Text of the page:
Congrats on having not only gifted kids, but obviously hardworking ones!
I skipped a year of HS myself, and I was also young when I started school, so I was barely 17 when I entered college. I did not find the course work difficult, but I caught a lot of flak for being so young, and also had my opinions ignored a lot when I started grad school. I’m curious whether your kids found it difficult being in school so young? And also, what did they do with their degrees when they finished? Grad school? Did they have difficulty getting jobs afterward, at young ages? I am interested in this not only out of curiousity, but also because I am thinking about homeschooling my kids. Thanks for any info you feel like sharing!
We started with just one course at the community college. Then they took two courses and did fine with that. They decided to gradually take on a full schedule of courses. By the time they were in the university they had full control over their course work. It was like putting a big toe in the water and gradually gaining confidence to do more.
Some have accused my husband and me of pushing our children. But...Honestly, achievement on this level must be self-generated by the child. Also...Success with course encouraged them to take on big course loads until finally they were full-time students.
Socially, there was little interaction in the beginning with the college. I drove to their class, waited for them, and then went home. They were typical homeschoolers doing the usual teenage things ( ballet, jazz, music lessons, church meetings, etc.) Later the children made friends with the tutors in the math lab at the community college, and they enjoyed "hanging out" there. Two became official math tutors at the age of 14 or 15.
On the university level our 2 younger girls continued to live at home. They majored in mathematics. Our church had a center just off the university and they made many friends there. They are accomplished ball-room dancers and made friends with other dancers. Our home often hosted dinner parties and afterward our girls and their university friends ( also members of our church) would go out dancing.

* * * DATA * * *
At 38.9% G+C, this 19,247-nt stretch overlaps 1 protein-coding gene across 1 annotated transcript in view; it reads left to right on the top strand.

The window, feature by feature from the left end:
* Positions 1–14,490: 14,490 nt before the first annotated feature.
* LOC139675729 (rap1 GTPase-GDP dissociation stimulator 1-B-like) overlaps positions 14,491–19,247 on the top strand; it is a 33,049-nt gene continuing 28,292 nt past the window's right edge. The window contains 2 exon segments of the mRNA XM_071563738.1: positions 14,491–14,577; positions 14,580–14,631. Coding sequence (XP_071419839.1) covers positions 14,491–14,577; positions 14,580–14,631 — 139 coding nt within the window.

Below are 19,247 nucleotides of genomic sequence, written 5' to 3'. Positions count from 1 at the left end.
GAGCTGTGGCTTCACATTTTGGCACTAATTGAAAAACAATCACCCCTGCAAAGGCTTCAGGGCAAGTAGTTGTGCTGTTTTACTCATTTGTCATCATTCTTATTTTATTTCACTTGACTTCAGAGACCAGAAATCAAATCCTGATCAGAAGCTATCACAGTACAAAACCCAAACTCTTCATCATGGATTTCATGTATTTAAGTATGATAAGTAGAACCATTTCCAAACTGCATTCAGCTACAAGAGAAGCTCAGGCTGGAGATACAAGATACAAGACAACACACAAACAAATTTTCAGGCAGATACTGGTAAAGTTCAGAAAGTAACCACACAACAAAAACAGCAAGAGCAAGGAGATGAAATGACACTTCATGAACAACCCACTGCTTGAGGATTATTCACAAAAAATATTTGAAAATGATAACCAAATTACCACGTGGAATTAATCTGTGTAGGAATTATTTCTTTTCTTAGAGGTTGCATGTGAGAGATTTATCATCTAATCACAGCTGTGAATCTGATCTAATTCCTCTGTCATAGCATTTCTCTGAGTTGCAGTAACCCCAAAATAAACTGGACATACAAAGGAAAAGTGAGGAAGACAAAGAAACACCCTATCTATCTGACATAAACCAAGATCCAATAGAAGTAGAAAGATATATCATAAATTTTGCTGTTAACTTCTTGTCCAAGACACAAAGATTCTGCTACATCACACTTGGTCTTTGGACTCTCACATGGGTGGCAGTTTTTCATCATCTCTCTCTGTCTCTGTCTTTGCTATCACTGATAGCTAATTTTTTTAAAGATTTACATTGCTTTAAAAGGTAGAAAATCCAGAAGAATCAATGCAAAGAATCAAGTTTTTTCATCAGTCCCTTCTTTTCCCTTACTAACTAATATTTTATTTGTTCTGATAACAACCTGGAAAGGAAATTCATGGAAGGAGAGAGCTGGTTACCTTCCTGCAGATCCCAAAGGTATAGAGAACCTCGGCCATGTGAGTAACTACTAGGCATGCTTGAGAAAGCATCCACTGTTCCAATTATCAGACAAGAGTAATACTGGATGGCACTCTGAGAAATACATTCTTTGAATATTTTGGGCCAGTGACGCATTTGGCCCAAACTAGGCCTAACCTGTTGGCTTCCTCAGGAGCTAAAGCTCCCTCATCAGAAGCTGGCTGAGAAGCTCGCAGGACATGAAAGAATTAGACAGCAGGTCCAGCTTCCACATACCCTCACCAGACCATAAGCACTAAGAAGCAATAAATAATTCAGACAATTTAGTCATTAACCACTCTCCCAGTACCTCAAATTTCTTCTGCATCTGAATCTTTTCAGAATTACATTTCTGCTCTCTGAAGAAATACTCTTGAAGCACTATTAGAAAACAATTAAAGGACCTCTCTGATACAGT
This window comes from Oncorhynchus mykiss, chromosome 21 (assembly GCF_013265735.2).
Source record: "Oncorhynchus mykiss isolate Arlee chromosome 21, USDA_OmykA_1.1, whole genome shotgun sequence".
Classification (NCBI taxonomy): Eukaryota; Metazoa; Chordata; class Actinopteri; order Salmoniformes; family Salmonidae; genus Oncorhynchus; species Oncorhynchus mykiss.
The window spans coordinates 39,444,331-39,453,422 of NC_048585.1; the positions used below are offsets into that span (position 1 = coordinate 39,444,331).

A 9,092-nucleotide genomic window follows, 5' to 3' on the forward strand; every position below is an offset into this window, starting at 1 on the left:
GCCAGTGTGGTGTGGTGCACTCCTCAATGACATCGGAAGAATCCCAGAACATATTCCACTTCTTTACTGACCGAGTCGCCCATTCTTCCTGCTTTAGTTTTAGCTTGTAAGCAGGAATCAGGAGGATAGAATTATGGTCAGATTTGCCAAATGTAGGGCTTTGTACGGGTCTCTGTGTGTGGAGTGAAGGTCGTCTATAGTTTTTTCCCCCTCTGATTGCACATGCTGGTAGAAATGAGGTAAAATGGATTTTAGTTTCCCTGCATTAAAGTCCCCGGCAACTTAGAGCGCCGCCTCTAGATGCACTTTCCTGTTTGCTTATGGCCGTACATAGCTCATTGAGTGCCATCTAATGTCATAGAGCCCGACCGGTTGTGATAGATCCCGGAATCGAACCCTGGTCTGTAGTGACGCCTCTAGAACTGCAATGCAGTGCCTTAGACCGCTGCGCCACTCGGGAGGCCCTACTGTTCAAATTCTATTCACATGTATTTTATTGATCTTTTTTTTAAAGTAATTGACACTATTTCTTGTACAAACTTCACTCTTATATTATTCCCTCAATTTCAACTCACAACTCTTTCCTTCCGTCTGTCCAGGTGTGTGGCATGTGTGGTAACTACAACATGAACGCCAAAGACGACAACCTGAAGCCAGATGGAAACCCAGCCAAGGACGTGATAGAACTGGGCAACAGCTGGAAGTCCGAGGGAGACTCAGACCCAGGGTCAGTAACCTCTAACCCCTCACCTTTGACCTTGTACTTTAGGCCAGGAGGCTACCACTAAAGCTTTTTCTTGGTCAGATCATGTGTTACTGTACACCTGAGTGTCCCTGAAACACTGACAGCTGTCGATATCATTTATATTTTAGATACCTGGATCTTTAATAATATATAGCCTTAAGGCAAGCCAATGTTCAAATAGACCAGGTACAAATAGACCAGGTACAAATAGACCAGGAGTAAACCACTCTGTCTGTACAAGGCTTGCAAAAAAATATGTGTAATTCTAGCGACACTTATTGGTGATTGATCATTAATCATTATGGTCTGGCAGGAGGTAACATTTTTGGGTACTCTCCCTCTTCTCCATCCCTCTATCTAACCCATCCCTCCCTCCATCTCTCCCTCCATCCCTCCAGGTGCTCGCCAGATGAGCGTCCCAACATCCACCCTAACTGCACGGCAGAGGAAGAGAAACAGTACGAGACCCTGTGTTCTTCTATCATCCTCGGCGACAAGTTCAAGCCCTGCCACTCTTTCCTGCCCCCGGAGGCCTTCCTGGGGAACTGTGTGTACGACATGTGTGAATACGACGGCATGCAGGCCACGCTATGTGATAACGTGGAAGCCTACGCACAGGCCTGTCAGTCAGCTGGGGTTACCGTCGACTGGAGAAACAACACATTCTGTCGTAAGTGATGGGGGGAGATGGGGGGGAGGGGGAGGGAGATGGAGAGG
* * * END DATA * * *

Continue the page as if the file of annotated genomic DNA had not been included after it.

The oldest is a nationally ranked athlete. We moved to another state just before his 16th birthday. He chose to study accounting since it meshed well with his training. His friendships centered around his church friends and those at the athletic center where he trained. As an older teen he worked for our church in Eastern Europe for a few years and while there learned Russian fluently. He continues competing in his sport and this year will finish his MBA ( accounting). He is 25.
And also, what did they do with their degrees when they finished? Grad school?
The oldest is still competing in his sport, and will soon finish his MBA. He coaches part-time as well and manages to support himself doing this. We pay for books and tuition.
The middle child finished a masters degree in math at the age of 20. She was offered work as a professional statistician, but chose instead to be a teacher in a private school. She is married a chemical engineer and they have a 2 year old and are expecting their second child.
The youngest is also married. She earned her B.S. in mathematics at 18. She is a full-time wife and mother.
Did they have difficulty getting jobs afterward, at young ages?
They haven't had to deal with that problem. The oldest has essentially been a full-time athlete and part time business student, as well as taking time to work of our church for a few years. He will finish an MBA at an age typical for accountants to enter the work force.
The middle child finished her M.S. degree at 20 and was offered work in her profession, but by then was married and decided on teaching.
The youngest has never looked for work since she is a wife and mother.
I am interested in this not only out of curiousity, but also because I am thinking about homeschooling my kids. Thanks for any info you feel like sharing!
There are many homeschoolers going to college early. Also, there are many college programs on-line now. Also, now that colleges have had good experiences with homeschoolers they are actually recruiting young homeschoolers .
Your best source for information is your local homeschooling group. Check out the Homeschool Legal Defense Association web site, or ask your local librarian for a group near you. Good luck! It is a wonderful adventure.